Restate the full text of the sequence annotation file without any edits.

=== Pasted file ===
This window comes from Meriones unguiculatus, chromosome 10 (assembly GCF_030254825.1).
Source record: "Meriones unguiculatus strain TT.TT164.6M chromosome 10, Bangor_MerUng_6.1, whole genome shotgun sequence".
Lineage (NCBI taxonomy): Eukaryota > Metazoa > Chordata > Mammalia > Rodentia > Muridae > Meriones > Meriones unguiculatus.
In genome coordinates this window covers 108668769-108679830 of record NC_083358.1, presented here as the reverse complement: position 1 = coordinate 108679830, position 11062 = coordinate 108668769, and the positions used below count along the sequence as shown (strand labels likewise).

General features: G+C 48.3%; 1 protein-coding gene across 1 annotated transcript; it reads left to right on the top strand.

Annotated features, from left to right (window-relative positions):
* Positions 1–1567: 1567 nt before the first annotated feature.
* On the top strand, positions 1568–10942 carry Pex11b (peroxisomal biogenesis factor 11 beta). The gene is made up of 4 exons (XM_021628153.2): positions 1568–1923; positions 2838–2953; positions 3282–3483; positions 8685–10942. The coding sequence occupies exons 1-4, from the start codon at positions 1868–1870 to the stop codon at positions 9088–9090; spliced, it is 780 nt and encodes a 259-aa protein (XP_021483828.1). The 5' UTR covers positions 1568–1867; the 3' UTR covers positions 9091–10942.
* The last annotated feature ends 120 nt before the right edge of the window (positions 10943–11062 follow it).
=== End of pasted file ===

This window comes from Meriones unguiculatus, chromosome 10 (assembly GCF_030254825.1).
Source record: "Meriones unguiculatus strain TT.TT164.6M chromosome 10, Bangor_MerUng_6.1, whole genome shotgun sequence".
Lineage (NCBI taxonomy): Eukaryota > Metazoa > Chordata > Mammalia > Rodentia > Muridae > Meriones > Meriones unguiculatus.
In genome coordinates this window covers 108668769-108679830 of record NC_083358.1, presented here as the reverse complement: position 1 = coordinate 108679830, position 11062 = coordinate 108668769, and the positions used below count along the sequence as shown (strand labels likewise).

General features: G+C 48.3%; 1 protein-coding gene across 1 annotated transcript; it reads left to right on the top strand.

Annotated features, from left to right (window-relative positions):
* Positions 1–1567: 1567 nt before the first annotated feature.
* On the top strand, positions 1568–10942 carry Pex11b (peroxisomal biogenesis factor 11 beta). The gene is made up of 4 exons (XM_021628153.2): positions 1568–1923; positions 2838–2953; positions 3282–3483; positions 8685–10942. The coding sequence occupies exons 1-4, from the start codon at positions 1868–1870 to the stop codon at positions 9088–9090; spliced, it is 780 nt and encodes a 259-aa protein (XP_021483828.1). The 5' UTR covers positions 1568–1867; the 3' UTR covers positions 9091–10942.
* The last annotated feature ends 120 nt before the right edge of the window (positions 10943–11062 follow it).